In an interview, he talked about "hyphy" - defined as a youth-oriented movement that has its own dances, slang, fashion and car culture - its home and its history.


AP: How do you explain hyphy to people? Is it here to stay?

E-40: Hyphy started in the streets of Oakland. The origin of the word is just straight wild: "Better watch out, boy, he's hyphy, he might do something to you!" Being hyphy is energy, like the cousin of crunk and I feel like it's going to be here forever where it started. That doesn't necessarily mean the buzz on the sound and the movement is going to be here forever, but the kids are the future and they're hyphy. This generation coming up here in the Bay Area, they're hyphy and I don't see that going out no time soon. I didn't invent the word hyphy and I'm not trying to say I'm the king of hyphy. I'm just a dude from the Bay Area that's about my whole region. I love every bit of it and I'm just here to let the whole world know, "Hey, come take a look at us."

AP: Is hyphy a safe expression of aggressive feelings? Would places like Atlanta and the Bay Area be edgier without things like crunk and hyphy?

E-40: I think without it, it would be more violent. Hyphy is letting it out. Don't hold it in, don't hold back. Let it out. Scream, shake your dreads, act a damn fool. Release it, slowly. It can relieve stress, because once stress comes to a head, it's over.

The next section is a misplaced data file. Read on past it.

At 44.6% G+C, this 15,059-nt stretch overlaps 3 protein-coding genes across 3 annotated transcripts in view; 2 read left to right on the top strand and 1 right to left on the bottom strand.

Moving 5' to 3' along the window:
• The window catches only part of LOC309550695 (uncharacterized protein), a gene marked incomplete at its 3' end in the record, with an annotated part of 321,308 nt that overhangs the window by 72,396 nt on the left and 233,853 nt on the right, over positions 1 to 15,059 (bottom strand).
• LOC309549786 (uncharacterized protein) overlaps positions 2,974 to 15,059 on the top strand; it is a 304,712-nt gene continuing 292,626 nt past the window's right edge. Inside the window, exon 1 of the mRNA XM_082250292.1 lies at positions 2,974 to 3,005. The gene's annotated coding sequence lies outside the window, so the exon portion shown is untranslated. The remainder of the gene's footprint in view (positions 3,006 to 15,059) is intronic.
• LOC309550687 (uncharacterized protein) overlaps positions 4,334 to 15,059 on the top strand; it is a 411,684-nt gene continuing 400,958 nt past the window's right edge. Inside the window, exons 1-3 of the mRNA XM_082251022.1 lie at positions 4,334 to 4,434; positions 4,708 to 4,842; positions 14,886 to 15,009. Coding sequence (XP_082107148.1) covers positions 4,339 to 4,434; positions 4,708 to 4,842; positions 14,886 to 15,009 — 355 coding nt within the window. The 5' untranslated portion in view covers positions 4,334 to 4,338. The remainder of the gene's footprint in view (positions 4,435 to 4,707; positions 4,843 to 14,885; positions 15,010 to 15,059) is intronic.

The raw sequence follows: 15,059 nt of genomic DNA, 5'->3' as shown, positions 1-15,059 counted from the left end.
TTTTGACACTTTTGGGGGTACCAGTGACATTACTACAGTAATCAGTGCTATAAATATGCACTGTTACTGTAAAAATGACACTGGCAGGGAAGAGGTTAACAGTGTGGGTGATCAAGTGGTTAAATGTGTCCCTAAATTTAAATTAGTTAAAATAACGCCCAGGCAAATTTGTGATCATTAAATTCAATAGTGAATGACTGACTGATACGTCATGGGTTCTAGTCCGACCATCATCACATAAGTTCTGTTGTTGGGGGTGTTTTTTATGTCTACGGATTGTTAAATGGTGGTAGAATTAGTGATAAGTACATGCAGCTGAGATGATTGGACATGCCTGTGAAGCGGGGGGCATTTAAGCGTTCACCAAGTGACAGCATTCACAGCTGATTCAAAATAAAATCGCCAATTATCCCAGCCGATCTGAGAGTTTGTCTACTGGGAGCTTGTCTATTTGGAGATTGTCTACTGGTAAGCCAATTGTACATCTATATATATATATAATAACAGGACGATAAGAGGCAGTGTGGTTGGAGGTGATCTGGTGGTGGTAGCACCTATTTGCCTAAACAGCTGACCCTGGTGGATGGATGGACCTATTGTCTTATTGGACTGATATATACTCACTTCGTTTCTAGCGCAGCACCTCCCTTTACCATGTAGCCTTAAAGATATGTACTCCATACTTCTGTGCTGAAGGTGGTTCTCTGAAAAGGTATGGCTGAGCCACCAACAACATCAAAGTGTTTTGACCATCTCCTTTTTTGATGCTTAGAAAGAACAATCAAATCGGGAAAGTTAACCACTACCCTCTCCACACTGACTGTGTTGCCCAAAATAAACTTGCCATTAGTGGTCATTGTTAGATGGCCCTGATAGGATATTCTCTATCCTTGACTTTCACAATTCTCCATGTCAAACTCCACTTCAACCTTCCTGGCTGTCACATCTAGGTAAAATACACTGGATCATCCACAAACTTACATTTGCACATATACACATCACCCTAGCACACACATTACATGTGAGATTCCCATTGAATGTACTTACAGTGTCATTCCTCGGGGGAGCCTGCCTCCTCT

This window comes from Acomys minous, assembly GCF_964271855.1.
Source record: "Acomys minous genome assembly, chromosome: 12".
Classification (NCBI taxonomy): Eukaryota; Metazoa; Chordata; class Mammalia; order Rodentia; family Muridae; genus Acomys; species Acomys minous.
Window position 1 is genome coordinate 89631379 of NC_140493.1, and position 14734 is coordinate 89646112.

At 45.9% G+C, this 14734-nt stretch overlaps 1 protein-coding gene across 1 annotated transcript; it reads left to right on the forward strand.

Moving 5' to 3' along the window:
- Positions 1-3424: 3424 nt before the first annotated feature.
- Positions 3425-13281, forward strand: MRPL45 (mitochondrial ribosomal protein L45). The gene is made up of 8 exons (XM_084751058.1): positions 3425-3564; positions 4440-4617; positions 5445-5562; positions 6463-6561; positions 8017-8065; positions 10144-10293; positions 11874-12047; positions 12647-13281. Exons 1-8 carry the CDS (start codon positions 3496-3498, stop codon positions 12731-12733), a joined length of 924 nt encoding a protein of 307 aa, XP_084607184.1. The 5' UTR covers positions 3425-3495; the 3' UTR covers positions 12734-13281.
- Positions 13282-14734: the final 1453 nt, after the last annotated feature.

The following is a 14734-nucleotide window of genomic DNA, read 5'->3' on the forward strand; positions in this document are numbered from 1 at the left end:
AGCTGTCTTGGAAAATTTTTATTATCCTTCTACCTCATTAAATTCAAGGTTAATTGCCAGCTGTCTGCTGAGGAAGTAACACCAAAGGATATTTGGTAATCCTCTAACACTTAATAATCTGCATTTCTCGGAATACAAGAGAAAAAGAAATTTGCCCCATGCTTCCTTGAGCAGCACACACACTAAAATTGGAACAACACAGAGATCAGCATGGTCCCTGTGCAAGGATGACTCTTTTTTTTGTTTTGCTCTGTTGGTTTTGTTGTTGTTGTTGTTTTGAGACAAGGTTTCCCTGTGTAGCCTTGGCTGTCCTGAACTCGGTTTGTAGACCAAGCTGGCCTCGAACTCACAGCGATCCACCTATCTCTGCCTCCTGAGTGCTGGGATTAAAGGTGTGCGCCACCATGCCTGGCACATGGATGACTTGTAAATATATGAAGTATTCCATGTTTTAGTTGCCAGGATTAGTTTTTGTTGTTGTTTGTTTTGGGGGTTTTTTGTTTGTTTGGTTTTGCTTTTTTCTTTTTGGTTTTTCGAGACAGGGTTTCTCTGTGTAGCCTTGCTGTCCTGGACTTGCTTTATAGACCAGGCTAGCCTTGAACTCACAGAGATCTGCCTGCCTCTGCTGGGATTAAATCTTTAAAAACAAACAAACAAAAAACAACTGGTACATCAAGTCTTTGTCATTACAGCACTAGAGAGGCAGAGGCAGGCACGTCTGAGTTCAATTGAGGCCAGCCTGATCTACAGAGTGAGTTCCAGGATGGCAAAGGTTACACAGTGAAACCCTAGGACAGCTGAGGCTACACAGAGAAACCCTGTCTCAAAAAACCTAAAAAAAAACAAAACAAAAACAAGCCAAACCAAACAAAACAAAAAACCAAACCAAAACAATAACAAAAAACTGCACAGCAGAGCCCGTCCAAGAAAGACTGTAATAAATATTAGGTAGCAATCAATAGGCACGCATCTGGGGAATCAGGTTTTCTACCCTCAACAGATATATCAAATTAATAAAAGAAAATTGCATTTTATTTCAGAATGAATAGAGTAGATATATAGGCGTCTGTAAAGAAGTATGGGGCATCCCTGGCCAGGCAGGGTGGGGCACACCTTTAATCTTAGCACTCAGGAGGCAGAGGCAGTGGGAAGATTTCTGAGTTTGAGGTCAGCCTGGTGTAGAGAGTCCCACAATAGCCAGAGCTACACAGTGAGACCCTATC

AP: Have you seen it diffuse the tension in a room before?

E-40: Oh yeah, definitely. When I had my club (the Ambassador's Lounge in San Jose), I saw it a lot. I saw cats really hyphy, but having fun and not bothering nobody. Just juiced and having fun, with so much energy. That's what it's about. Music is therapeutic and healing. Music is really a medicine, it can make you feel good.

AP: Few kids in the Bay Area have music programs in their schools now. Is this the sort of thing that happens when kids are forced to do without?

E-40: Yeah - I grew up in music, playing drums from the fourth grade all the way up to 12th, because that was our only form of (musical activity). There wasn't ProTools or studios in your house or project. It was all manual and we didn't have access to anything electronic. We had to use what we had. When I was in the marching band, I used to take my snare drum and turn it over and use my drumstick and scratch on the other side. That was just being creative ...

AP: Why was it important to you for your album to not just be all Bay Area styles and sounds, but to feature guests from all over the country?